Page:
Phlebotomine sand flies are generalist vectors with significant implications for public health. They are able to transmit phleboviruses that cause sand fly fever, headaches, or meningitis in humans. Albania is a country in Southeast Europe with a typical Mediterranean climate which provides convenient conditions for the presence of sand flies. Hence, the circulation of phleboviruses, such as the Toscana and Balkan viruses, has been recently described in the country. We followed a virus discovery approach on sand fly samples collected in 2015 and 2016 in seven regions of Albania, with the aim to investigate and characterize potentially circulating phleboviruses in phlebotomine sand flies. A presumed novel phlebovirus was detected in a pool consisting of 24 Phlebotomus neglectus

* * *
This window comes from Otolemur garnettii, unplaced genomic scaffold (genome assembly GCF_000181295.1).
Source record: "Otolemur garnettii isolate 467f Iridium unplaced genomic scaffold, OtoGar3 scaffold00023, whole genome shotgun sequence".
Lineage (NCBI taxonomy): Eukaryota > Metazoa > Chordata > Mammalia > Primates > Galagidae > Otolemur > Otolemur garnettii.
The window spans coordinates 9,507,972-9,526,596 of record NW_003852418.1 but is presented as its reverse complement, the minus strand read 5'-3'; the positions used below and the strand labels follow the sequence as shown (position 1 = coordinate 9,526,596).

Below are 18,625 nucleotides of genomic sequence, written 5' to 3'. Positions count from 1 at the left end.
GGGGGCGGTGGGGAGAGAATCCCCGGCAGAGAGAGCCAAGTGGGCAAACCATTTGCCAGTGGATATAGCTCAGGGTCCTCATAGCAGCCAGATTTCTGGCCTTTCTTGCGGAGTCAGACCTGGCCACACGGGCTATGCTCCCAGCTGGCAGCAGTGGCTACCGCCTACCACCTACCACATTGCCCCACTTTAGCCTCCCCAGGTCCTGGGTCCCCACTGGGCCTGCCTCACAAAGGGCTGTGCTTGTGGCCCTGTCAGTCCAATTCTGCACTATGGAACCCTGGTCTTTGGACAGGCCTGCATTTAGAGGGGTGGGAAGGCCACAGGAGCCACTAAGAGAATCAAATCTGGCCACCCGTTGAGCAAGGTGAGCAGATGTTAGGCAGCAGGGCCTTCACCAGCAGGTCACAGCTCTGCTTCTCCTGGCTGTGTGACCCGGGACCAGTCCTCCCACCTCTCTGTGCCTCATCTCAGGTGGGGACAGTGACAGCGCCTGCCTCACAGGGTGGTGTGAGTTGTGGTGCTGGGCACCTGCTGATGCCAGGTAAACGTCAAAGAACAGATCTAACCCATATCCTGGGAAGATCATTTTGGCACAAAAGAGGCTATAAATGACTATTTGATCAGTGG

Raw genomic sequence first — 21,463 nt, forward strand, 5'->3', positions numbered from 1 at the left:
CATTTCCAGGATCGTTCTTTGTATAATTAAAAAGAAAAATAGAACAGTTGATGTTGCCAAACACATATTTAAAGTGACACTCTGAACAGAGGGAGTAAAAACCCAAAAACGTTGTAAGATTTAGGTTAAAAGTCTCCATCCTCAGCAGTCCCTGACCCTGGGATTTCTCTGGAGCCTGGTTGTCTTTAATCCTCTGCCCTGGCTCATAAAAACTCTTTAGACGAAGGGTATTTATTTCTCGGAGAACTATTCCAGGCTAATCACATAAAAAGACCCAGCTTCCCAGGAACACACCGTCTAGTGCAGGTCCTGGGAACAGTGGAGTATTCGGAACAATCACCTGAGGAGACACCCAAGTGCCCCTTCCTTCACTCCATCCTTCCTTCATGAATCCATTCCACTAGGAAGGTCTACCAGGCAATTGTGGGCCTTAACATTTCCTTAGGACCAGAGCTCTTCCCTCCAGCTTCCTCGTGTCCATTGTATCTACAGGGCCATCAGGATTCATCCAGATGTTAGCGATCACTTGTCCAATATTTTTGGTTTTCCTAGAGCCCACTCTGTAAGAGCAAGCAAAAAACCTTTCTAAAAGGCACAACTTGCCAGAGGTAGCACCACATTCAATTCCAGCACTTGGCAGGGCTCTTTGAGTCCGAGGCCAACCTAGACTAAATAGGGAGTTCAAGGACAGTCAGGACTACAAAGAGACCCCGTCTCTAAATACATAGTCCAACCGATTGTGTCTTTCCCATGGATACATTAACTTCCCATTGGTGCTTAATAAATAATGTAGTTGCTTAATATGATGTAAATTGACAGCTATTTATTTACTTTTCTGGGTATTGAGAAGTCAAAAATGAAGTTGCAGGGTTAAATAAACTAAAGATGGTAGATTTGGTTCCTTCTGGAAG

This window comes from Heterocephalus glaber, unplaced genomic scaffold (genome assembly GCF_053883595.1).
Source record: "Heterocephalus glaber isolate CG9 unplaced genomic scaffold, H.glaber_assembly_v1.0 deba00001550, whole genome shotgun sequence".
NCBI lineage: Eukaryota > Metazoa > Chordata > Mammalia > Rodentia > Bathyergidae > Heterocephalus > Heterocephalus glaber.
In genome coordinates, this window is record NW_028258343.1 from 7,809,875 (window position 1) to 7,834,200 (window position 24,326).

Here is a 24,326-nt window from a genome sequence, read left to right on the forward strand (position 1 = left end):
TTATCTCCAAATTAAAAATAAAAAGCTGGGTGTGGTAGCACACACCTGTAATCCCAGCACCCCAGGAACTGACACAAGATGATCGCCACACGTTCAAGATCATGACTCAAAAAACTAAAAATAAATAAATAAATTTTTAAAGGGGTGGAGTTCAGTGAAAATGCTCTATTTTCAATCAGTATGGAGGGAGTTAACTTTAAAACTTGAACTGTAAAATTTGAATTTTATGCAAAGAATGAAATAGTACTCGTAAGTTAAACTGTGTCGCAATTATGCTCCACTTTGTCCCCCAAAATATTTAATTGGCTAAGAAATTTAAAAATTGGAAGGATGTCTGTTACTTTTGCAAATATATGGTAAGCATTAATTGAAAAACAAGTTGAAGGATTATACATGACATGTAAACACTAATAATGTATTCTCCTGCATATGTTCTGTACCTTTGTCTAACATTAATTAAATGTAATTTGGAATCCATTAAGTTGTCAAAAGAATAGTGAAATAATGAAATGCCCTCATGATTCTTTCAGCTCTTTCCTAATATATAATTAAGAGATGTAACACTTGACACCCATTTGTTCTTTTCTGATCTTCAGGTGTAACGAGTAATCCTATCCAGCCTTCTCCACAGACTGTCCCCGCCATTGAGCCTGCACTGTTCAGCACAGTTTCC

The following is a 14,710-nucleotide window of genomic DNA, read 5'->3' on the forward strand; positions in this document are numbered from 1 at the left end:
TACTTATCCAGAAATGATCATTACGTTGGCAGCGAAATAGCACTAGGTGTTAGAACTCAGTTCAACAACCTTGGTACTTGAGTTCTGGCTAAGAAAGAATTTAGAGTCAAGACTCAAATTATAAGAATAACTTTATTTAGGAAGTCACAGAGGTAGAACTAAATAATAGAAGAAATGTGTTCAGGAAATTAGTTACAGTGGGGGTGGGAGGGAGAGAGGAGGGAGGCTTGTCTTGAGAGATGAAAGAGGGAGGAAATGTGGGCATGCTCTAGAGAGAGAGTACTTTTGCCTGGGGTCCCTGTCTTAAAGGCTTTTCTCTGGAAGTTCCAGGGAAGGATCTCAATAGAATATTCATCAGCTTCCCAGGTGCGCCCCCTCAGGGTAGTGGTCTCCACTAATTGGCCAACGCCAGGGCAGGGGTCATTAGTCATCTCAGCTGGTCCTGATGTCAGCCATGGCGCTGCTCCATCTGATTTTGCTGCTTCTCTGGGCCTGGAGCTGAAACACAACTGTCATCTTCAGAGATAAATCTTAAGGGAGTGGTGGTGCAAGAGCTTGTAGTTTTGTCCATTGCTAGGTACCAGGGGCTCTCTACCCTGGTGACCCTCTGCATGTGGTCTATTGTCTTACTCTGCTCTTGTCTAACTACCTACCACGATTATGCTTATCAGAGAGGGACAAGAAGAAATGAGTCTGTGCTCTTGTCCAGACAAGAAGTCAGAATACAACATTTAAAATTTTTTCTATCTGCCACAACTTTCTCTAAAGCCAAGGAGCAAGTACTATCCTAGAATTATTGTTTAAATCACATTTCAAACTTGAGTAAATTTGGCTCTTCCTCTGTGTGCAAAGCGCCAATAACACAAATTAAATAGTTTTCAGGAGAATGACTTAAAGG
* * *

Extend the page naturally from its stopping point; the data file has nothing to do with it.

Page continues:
males. The virus was provisionally named the Drin virus
after a river near the locality of Kukës, where the infected sand flies were trapped. Genetic and phylogenetic analysis revealed that the Drin virus is closely related to the Corfou (CFUV) virus, isolated in the 1980s from Phlebotomus major
sand flies on the eponymous island of Greece, and may also be involved in human infections because of its similarity to the sand fly fever Sicilian virus. The latter justifies further studies to specifically address this concern. Together with recent findings, this study confirms that Albania and the Balkan peninsula are hot spots for phleboviruses.
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